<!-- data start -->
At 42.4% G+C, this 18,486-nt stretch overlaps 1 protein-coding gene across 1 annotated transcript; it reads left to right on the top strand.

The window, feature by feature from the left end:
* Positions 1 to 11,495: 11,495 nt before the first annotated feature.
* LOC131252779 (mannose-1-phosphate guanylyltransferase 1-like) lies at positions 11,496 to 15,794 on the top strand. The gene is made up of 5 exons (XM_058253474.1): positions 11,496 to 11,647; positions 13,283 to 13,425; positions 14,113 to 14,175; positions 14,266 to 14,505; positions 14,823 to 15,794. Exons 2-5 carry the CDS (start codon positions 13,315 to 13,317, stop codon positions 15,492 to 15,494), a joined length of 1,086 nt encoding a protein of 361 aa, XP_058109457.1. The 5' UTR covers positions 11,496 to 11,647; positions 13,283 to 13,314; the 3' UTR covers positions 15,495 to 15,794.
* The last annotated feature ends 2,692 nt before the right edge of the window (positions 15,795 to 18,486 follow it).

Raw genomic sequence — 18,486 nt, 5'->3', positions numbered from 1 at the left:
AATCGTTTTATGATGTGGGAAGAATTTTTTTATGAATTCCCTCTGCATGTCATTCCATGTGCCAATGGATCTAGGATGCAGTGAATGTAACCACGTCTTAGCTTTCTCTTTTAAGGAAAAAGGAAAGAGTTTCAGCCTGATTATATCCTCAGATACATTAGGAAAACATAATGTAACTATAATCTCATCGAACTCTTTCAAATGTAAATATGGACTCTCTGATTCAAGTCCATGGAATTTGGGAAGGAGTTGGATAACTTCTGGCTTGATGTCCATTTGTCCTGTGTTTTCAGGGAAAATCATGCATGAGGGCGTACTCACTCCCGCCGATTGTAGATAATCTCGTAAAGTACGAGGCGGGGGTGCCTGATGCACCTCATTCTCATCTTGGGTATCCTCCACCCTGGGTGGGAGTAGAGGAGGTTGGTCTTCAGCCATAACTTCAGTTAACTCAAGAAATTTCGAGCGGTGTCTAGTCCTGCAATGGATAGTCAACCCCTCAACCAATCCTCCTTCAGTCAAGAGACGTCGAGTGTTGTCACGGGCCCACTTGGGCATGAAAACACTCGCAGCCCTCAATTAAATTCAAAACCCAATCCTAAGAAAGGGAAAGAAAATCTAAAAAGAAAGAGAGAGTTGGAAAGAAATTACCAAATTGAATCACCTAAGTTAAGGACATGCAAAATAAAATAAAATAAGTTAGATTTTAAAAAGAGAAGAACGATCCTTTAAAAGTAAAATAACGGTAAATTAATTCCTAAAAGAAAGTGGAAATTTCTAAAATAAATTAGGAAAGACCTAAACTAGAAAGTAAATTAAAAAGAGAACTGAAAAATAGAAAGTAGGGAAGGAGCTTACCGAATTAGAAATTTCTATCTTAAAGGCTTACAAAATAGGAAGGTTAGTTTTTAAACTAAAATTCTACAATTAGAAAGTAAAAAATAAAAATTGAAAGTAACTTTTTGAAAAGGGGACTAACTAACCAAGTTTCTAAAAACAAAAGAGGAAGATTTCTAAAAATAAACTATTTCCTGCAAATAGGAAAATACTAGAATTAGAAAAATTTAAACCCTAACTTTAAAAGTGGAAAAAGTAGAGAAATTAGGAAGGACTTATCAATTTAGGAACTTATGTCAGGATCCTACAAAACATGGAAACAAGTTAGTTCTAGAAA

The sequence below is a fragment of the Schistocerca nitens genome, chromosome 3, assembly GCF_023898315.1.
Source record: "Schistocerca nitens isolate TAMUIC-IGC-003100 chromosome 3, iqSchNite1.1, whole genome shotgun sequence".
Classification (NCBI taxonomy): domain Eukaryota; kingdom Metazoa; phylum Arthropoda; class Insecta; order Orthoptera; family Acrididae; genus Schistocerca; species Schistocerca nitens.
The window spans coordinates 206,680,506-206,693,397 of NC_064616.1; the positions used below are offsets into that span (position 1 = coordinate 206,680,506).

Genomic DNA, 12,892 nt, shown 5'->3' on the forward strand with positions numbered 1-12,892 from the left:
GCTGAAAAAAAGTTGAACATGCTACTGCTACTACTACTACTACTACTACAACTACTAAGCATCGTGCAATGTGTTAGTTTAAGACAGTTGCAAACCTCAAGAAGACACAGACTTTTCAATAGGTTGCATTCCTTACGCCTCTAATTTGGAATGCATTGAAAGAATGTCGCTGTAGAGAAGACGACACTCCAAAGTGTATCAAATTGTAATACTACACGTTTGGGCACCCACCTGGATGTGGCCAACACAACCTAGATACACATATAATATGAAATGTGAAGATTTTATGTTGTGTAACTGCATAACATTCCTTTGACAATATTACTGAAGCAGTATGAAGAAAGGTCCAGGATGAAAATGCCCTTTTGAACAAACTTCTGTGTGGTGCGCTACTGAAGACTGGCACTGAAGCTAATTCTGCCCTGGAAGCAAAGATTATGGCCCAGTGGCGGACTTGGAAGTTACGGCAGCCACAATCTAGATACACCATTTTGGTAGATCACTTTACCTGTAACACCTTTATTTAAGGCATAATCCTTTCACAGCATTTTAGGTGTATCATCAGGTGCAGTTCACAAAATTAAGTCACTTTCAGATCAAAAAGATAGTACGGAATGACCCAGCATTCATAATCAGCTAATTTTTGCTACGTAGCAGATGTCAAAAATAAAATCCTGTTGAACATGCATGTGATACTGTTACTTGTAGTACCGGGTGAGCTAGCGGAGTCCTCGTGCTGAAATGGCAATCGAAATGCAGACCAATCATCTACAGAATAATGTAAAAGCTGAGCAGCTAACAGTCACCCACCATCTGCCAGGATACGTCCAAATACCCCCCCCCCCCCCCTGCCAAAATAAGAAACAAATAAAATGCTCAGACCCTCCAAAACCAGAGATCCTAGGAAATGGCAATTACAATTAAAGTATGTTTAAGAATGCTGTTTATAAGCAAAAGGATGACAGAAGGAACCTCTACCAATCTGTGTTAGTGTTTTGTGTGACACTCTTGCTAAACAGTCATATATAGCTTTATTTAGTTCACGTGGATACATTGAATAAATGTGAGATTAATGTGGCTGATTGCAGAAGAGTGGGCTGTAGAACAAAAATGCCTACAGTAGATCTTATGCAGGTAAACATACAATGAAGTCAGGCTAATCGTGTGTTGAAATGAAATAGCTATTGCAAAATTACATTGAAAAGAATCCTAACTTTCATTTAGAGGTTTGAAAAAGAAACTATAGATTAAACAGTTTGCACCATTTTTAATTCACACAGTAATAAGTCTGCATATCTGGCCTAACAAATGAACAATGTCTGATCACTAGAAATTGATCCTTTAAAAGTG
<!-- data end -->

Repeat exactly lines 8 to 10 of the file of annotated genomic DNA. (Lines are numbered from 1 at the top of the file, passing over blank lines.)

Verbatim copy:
The sequence below is a fragment of the Schistocerca nitens genome, chromosome 3, assembly GCF_023898315.1.
Source record: "Schistocerca nitens isolate TAMUIC-IGC-003100 chromosome 3, iqSchNite1.1, whole genome shotgun sequence".
Classification (NCBI taxonomy): domain Eukaryota; kingdom Metazoa; phylum Arthropoda; class Insecta; order Orthoptera; family Acrididae; genus Schistocerca; species Schistocerca nitens.